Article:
Can the Eagles Afford Bennie Logan And DeSean Jackson?

Evaluating the market for the potential free agents.
Bennie Logan. (USA Today Sports)

Bennie Logan. (USA Today Sports)

When Howie Roseman went on his spending spree last offseason, he locked up the Eagles’ first two picks in the 2013 draft — Lane Johnson and Zach Ertz. But as the months progressed, it became increasingly clear that signing their third pick in that draft, Bennie Logan, was not a priority.

Now, if the Birds want to keep the 27-year-old defensive tackle who is set to become a free agent this offseason, they may have to open up their wallets even more.

“I think some of the Eagles’ recent contracts, which have been a bit more optimistic about the future potential of their players, will have Logan looking for a big number if he is to bypass free agency to stick with Philly,” Over The Cap’s Jason Fitzgerald told Birds 24/7. “That means looking for Tyrone Crawford/Damon Harrison money in the $9 million per year range, but my feeling is that his market value likely will fall in the $5.75-6.75 million per year range.”

While the Eagles currently have little projected cap space in 2017, ranking 29th out of 32 teams with around $9.4 million, Roseman could save more than $20 million by cutting Connor BarwinJason KelceMychal KendricksRyan Mathews and Leodis McKelvin. However, the Eagles would have to spend money in free agency — or use draft picks — to replace each contributor. Given the team’s draft slots, the Birds will have to spend roughly $7 million to sign their rookies.

If Logan does seek — and receive — money comparable to his NFC East rivals in Dallas and New York, he would likely be one of the top-10 paid defensive tackles in the NFL. Both Crawford and Harrison earned five-year deals worth about $45 million, featuring cap hits in years two through five around $9 to $11 million a year. However, because their deals are backloaded, Crawford’s year-one cap hit was only $4.35 million while Harrison’s was $6.6 million.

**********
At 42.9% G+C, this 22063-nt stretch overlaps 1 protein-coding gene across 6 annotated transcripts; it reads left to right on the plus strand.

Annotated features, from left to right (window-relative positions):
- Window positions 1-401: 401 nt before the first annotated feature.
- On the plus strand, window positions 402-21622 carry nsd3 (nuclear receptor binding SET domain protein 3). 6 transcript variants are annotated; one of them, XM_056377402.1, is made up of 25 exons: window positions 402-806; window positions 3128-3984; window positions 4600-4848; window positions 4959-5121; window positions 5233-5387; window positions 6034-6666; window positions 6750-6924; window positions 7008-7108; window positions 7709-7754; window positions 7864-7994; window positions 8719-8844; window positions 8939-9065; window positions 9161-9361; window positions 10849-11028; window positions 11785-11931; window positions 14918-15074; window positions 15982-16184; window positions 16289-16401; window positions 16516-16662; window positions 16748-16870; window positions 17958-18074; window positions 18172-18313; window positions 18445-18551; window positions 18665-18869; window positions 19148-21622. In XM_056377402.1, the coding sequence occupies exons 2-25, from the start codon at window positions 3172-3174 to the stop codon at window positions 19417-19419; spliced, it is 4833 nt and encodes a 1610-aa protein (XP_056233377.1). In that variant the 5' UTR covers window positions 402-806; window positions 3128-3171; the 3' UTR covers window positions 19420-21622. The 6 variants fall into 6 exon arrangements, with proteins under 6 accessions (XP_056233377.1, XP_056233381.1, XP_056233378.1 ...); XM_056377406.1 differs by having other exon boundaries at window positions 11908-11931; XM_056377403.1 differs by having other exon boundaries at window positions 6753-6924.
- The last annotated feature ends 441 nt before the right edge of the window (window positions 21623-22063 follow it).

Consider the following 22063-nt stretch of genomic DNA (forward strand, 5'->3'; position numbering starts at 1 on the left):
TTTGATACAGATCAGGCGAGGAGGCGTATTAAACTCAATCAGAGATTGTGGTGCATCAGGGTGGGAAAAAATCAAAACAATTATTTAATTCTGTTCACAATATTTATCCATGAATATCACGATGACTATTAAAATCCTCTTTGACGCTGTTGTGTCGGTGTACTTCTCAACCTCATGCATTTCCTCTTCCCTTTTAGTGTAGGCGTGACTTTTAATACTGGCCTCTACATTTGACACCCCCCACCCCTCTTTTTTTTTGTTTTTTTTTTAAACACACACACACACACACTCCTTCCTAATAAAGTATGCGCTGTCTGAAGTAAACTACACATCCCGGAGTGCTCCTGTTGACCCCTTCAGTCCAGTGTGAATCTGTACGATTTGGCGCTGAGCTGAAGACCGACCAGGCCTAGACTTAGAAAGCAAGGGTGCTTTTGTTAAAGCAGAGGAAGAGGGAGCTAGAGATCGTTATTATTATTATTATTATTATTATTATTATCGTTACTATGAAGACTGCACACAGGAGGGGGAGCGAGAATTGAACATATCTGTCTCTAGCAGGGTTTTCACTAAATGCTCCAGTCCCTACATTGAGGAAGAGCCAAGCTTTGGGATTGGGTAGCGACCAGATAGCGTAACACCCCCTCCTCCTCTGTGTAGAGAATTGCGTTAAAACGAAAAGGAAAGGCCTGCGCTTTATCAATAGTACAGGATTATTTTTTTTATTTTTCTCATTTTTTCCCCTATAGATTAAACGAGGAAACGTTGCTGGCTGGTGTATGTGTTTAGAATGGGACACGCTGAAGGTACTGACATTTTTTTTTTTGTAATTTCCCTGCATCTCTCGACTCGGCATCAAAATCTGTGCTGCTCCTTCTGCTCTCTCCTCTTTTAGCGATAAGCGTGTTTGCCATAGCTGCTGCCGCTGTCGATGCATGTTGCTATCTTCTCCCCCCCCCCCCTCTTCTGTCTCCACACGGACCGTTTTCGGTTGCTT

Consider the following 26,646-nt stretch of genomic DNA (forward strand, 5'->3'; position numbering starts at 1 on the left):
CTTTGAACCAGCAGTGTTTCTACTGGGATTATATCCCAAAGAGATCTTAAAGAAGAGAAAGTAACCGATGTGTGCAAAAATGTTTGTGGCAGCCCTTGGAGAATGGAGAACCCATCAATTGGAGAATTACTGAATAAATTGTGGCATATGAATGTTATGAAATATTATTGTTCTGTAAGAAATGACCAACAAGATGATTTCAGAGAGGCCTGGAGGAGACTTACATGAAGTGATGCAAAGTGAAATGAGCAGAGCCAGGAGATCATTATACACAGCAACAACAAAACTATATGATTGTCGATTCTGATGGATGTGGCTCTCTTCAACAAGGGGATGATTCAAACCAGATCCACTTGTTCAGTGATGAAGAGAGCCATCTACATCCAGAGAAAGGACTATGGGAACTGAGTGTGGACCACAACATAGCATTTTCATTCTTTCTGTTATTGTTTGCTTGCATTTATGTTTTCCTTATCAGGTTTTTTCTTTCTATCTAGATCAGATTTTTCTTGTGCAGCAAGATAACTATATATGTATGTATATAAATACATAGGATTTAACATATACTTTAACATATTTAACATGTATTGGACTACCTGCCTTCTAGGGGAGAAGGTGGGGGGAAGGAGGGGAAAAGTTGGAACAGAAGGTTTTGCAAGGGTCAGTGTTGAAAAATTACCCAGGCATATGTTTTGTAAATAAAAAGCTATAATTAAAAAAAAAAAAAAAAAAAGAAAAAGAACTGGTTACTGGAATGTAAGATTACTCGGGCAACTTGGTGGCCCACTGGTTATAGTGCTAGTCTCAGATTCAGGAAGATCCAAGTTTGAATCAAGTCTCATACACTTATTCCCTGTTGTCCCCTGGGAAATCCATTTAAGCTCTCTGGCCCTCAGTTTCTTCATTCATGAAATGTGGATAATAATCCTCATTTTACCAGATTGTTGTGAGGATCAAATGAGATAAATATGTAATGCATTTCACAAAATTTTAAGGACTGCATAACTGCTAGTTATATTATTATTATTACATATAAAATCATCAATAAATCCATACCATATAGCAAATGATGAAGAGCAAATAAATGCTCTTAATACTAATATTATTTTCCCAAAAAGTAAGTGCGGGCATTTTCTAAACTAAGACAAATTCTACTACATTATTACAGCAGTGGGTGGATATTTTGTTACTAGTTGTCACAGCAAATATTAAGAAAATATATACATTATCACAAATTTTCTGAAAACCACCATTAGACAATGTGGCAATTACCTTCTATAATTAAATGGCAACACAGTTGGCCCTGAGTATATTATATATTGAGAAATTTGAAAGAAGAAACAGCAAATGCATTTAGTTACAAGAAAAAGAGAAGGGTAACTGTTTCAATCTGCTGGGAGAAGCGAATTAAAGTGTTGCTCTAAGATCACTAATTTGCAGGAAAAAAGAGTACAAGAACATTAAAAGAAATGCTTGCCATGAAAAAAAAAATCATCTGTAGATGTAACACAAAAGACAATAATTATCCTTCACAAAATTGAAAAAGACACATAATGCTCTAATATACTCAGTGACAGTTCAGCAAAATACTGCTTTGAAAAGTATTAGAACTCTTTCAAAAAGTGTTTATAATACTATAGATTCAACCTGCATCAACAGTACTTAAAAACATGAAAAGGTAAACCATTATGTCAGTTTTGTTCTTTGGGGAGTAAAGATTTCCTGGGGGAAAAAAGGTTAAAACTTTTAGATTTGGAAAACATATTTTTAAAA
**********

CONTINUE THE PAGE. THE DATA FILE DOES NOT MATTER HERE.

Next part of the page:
“I think Logan is a hard guy to estimate a number on,” Fitzgerald said. “He doesn’t rush the passer, he only played 46 percent of the team’s snaps and he’s a good run defender, but I don’t think he is at the point of a Damon Harrison where there is a buzz about him. I’ve found defensive tackle to be somewhat of a crapshoot in free agency where some guys break the bank while other just sit and end up settling for a one-year contract.”

As for DeSean Jackson, Fitzgerald projects the 30-year-old receiver will get a deal this offseason that is similar to his current one. While Jackson was technically on a four-year deal worth $32 million, it voided to a three-year deal worth $24 million, averaging out to $8 million per year with $16 million fully guaranteed.

“He closed the year incredibly strong until the final game, but he’ll also be 31 next year and his whole game is speed,” Fitzgerald said. “Brandon Marshall was the same age when he redid his contract with the Jets for around $8.7 million per year. Marshall was coming off a poorer season in Chicago, but was probably considered the better player.”

However, one major difference between Jackson’s current deal and Marshall’s contract is how it’s structured. While Marshall’s cap hit was $9 million in his first year, Jackson’s was just $4.25 million in his first year because it was backloaded. Washington had to absorb cap hits of $9.25 million in each of the last two seasons.

It appears the Eagles could make room for both Jackson and Logan if they really wanted to by backloading contracts and putting themselves up even tighter against the salary cap in the next year or two, but between the Birds’ financial state, the team’s interest level in each player and other teams having much more money to splurge in free agency, it seems more likely the Eagles will only end up with one of these guys — if either of them.